Yes, a oil lamp will give off some carbon monoxide. However, people have relied on these lamps for thousands of years, and we’re still here. With that said, I highly recommend having a carbon monoxide detector in your home. One with a battery backup. Regardless of having an oil lamp or not.

[ Read: Carbon Monoxide Poisoning – Symptoms & Recommendations ]

[ Read: Do-It-Yourself Olive Oil Lamp ]

Ready Made Resources prepping and preparedness supplies
USA Berkey Filters
Fire Steel dot com
EMP Shield
Golden Eagle Coins gold and silver online
Peak Refuel authorized distributor


  1. Good article Ken,,
    Reminds me to dig out my lamps and clean/check them,,
    Have a couple large Deitz hurricaine lanterns and a bunch of old school glass lamps, they do come in handy,
    One of the lamps has olive oil in it, is where i will burn any old olive oil or vegetable oil,
    One of the things on my to do list is to get a barrel of Kerosene, works good in the lamps, not as fancy and does have an odor but i grew up with that, everyone else will just have to get used to it.

  2. There is a lamp/attachment that allows you to use it as a small stove. I am getting extra wicks delivered today from amazon. 1/2 inch wick. 6 feet long for under 6 bucks.👍🔥

    1. Living in the woods, I ordered the same thing, also 3/4 inch wick roll, good price I thought. Added a gallon of fuel. Was looking at a couple more lanterns yesterday, up pops this article today, timing is everything.

  3. Kerosene lamps and lanterns were in everyone’s home when I was a kid. My grandparents were dependent on them. When I was a child, a group of my mother’s childhood friends took me under their wing a taught me to love coon hunting with hounds at night. Even though all carried flashlights, at least one would carry a kerosene lantern used to traverse the woods until we got to the tree where the hounds had run the coon to.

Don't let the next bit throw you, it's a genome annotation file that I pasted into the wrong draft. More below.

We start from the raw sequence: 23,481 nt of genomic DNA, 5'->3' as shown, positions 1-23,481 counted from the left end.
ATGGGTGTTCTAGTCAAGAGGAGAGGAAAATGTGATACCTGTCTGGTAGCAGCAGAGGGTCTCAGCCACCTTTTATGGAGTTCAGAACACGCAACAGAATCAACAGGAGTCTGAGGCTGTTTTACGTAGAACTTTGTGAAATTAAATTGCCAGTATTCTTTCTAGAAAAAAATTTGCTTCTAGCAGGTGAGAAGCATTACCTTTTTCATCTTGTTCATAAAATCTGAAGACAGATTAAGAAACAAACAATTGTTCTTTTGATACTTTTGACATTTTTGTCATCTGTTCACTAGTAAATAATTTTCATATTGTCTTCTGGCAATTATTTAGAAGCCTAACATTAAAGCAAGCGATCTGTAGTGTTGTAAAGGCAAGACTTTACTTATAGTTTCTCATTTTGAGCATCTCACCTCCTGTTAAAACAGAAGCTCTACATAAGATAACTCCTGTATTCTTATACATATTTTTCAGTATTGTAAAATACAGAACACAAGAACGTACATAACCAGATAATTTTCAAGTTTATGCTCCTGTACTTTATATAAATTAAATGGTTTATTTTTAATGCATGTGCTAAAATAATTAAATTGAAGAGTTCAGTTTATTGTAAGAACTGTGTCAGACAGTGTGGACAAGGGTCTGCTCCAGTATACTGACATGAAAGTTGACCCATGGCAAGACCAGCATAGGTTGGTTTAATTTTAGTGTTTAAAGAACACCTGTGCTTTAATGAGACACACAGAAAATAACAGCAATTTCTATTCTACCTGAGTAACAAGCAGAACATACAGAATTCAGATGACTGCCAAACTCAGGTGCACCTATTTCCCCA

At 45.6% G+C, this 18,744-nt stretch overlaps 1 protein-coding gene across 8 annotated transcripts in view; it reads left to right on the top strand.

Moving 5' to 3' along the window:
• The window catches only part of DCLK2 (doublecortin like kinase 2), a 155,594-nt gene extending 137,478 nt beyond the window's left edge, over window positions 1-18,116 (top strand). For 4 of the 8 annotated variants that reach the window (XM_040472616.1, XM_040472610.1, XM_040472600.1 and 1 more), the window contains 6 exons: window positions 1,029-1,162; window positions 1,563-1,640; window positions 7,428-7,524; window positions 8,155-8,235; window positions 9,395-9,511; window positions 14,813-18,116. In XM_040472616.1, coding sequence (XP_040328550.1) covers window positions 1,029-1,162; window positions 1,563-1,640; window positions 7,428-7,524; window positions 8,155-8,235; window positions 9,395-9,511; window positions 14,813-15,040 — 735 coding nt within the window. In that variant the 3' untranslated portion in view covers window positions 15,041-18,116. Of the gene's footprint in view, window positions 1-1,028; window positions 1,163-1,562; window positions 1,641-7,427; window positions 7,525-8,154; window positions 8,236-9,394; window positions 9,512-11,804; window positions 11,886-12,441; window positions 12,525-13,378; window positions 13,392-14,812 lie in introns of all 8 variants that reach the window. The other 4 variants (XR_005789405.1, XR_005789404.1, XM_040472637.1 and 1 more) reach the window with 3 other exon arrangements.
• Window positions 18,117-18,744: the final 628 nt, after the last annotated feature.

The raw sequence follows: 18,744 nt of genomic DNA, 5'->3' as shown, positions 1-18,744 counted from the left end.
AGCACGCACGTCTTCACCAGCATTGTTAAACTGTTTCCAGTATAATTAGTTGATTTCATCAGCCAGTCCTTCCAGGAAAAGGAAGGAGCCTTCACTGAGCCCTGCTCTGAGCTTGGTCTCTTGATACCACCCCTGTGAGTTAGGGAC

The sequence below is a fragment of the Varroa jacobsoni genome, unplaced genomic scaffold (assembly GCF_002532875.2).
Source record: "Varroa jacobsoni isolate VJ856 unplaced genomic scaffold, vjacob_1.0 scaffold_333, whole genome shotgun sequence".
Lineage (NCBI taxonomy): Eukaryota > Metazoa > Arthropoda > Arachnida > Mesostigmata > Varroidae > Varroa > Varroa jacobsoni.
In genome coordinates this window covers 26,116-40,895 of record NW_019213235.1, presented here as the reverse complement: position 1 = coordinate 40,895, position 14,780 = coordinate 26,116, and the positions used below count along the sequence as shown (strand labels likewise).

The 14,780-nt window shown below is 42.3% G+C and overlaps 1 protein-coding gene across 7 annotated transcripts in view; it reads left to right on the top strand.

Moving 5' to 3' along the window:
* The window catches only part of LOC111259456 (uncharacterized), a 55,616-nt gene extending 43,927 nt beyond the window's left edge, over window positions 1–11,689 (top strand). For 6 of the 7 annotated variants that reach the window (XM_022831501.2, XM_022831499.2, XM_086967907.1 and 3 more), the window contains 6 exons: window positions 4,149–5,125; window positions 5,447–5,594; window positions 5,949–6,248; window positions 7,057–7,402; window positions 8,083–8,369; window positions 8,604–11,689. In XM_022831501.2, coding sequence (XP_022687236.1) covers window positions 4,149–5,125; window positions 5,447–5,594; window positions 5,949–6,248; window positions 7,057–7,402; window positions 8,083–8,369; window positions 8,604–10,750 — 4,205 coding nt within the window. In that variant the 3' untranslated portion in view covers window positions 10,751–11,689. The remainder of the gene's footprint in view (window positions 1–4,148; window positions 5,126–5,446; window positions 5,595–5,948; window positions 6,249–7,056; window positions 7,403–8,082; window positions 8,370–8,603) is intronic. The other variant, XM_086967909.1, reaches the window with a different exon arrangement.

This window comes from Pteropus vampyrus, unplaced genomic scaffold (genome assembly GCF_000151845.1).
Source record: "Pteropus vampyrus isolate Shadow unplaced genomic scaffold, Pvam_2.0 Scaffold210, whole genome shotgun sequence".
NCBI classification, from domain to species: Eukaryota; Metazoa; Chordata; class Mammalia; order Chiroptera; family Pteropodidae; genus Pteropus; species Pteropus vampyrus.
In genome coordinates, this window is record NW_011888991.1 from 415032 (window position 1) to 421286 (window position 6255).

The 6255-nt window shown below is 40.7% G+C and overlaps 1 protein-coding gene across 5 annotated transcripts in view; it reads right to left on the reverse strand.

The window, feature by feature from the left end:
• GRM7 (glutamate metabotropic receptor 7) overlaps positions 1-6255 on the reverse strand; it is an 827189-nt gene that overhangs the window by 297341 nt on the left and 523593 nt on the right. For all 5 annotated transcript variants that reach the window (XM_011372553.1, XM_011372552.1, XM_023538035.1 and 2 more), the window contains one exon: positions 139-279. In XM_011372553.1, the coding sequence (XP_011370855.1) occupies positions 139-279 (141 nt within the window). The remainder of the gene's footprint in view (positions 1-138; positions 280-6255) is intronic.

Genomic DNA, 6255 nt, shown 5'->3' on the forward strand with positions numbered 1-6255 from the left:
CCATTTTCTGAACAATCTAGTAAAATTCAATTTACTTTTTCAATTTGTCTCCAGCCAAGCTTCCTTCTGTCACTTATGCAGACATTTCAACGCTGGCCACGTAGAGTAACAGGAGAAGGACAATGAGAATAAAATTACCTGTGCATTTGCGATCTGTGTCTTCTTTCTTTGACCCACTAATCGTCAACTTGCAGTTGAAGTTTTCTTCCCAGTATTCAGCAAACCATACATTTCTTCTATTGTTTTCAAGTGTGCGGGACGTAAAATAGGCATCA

Right now I have two full size oil table lamps, two kerosene lanterns, and one antique brass wall lamp with reflector. I wouldn’t trade them for any more modern emergency/shtf lighting.

    It’s amazing how the human body adjusts to it’s environment. Just like how, after prolonged expose to extreme heat or cold, your body adjusts so less extreme temperatures feel comfortable, the more moderate light from an oil lamp/lantern will gradually become more than sufficient as we adjust.

    We lose grid power on a fairly regular basis where I live. I keep an oil lantern hanging on our front porch, which I keep lit at night when the power is out, at least until we go to bed. A neighbor who lives close to a mile away on another ridge says she can see the light from her home.